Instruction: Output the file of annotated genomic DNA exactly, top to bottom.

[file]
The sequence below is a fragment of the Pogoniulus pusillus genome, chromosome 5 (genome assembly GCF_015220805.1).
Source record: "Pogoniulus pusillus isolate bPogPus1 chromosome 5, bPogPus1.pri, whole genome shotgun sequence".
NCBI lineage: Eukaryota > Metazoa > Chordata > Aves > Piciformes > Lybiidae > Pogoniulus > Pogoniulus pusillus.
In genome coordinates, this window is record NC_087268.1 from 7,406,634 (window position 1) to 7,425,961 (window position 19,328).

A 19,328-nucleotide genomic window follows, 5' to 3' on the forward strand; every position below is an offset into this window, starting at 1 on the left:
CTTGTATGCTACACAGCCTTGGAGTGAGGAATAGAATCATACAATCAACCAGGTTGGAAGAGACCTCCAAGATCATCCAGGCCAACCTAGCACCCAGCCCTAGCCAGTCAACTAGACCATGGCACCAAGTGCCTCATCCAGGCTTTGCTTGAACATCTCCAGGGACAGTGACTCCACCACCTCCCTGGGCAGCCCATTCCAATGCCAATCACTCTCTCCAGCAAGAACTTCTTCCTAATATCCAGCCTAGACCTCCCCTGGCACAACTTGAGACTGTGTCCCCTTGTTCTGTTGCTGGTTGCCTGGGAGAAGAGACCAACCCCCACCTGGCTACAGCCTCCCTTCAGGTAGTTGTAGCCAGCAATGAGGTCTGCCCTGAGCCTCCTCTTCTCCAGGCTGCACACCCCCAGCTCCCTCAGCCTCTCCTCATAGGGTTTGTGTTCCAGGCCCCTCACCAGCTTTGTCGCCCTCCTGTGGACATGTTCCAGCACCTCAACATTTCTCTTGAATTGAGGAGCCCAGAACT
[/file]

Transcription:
The sequence below is a fragment of the Pogoniulus pusillus genome, chromosome 5 (genome assembly GCF_015220805.1).
Source record: "Pogoniulus pusillus isolate bPogPus1 chromosome 5, bPogPus1.pri, whole genome shotgun sequence".
NCBI lineage: Eukaryota > Metazoa > Chordata > Aves > Piciformes > Lybiidae > Pogoniulus > Pogoniulus pusillus.
In genome coordinates, this window is record NC_087268.1 from 7,406,634 (window position 1) to 7,425,961 (window position 19,328).

A 19,328-nucleotide genomic window follows, 5' to 3' on the forward strand; every position below is an offset into this window, starting at 1 on the left:
CTTGTATGCTACACAGCCTTGGAGTGAGGAATAGAATCATACAATCAACCAGGTTGGAAGAGACCTCCAAGATCATCCAGGCCAACCTAGCACCCAGCCCTAGCCAGTCAACTAGACCATGGCACCAAGTGCCTCATCCAGGCTTTGCTTGAACATCTCCAGGGACAGTGACTCCACCACCTCCCTGGGCAGCCCATTCCAATGCCAATCACTCTCTCCAGCAAGAACTTCTTCCTAATATCCAGCCTAGACCTCCCCTGGCACAACTTGAGACTGTGTCCCCTTGTTCTGTTGCTGGTTGCCTGGGAGAAGAGACCAACCCCCACCTGGCTACAGCCTCCCTTCAGGTAGTTGTAGCCAGCAATGAGGTCTGCCCTGAGCCTCCTCTTCTCCAGGCTGCACACCCCCAGCTCCCTCAGCCTCTCCTCATAGGGTTTGTGTTCCAGGCCCCTCACCAGCTTTGTCGCCCTCCTGTGGACATGTTCCAGCACCTCAACATTTCTCTTGAATTGAGGAGCCCAGAACT